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Watch A Man Play The Sax While Surgeons Operate On His Brain

The awake craniotomy successfully removed a tumor without hampering the musician's talent.

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Rachael Funnell

Social Editor and Staff Writer

clockOct 20 2022, 11:01 UTC
awake craniotomy saxophone
Being awake while performing a skill enables surgeons to identify crucial parts of the brain. Image credit: Roman Zaiets / Shutterstock.com

A man recently played the saxophone during a nine-hour surgery in which doctors opened up his skull so they could access his brain and test for the safest boundaries from which to remove a tumor. The procedure is known as an awake craniotomy, and it has historically tasked patients with doing anything from playing the violin or guitar to stuffing olives so that doctors can keep an eye on their brain's function while they work on it.

The awake brain surgery on the 35-year-old musician was reportedly a success, Dr Christian Brogna told CBS News. Brogna was able to remove the tumor without any negative side effects despite it representing a complex operation.

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"The tumor was located in a very, very complex area of the brain. Moreover, the patient is left-handed. This makes things more complicated because the neural pathways of the brain are much more complicated."

Being conscious in the knowledge that someone is currently inside your brain is a difficult pill to swallow, but the unusual approach to tumor removal is a way of assessing which parts of the vital organ can be cut into without losing function. Tumors and healthy brain tissue look extremely similar to the human eye, and as such separating the two puts surgeons at high risk of cutting into functional tissue that’s vital to cognitive or motor function.

Being awake during the cutting phase of the surgery means that patients have an opportunity to exhibit signs of loss of function before it’s too late. Typically, awake craniotomies involve putting patients under anesthetic while surgeons cut through the skull to get access (a process that would be excruciatingly painful to an awake patient). Then, they can work on the brain while the patient is awake as it has no pain receptors.

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Surgeons can test the effects that cutting into parts of the brain will have by applying small electrical currents to stimulate the tissue. If a patient responds negatively to this area of the brain being stimulated, the surgeon knows not to cut into this part of the brain.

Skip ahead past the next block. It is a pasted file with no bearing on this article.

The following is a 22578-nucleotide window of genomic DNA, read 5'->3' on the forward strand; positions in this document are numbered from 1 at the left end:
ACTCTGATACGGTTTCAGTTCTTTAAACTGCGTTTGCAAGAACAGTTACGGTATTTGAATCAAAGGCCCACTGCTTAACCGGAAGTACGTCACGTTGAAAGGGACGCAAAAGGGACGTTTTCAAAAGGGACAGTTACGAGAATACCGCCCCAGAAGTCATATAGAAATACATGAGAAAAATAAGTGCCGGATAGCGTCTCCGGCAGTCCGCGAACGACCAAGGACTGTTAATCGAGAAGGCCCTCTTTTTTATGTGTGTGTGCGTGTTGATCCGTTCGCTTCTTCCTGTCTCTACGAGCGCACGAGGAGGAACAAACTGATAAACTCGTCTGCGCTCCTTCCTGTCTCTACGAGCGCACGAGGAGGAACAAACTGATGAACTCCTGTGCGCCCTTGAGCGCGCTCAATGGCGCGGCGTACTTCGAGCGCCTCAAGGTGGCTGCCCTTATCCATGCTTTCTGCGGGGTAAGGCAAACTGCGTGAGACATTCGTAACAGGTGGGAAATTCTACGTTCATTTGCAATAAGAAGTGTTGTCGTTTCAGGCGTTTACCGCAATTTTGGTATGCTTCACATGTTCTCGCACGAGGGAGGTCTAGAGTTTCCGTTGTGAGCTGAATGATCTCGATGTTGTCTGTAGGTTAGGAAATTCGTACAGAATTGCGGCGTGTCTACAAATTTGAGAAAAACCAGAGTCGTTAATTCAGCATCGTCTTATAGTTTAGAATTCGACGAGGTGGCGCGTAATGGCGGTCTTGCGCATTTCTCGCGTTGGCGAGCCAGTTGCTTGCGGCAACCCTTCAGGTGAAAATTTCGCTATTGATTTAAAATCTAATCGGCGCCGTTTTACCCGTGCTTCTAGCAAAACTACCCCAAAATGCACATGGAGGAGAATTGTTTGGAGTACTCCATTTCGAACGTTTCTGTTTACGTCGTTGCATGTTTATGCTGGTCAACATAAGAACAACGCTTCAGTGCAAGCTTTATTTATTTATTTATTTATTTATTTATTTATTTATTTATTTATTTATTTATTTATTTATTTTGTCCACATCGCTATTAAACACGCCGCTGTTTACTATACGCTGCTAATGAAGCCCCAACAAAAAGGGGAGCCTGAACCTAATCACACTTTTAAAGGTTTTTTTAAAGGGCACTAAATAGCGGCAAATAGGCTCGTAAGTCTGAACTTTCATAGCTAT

These tests are carried out with speech therapists who will continually test the awake patient for three types of errors relating to their speech. Error one is semantic, which means the patient gives the incorrect response when identifying an object, but the word they speak is related to the correct answer. For example, when shown a picture of a spoon the patient might say “fork”. Error two is phonemic, which means the incorrect and correct answers sound phonetically similar, for example saying “bed” when the correct answer is head. The patient is often completely unaware that they are saying the wrong words when this is happening.

The third type of error is a speech arrest, which means when trying to respond the patient loses the ability to speak entirely. This kind of error will be noticed by the patient and can be very distressing. As such, patients have to be extensively interviewed ahead of being elected for an awake craniotomy to assess if they’re emotionally able to cope with the stress of such a bizarre and unpleasant procedure.

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While an invasive and no doubt anxiety-inducing procedure, operations such as this can rid people of dangerous tumors without taking away their quality of life. And if the surgeons get serenaded by a saxophone while they work? Well, that’s a bonus.

[H/T: Scroll.In]


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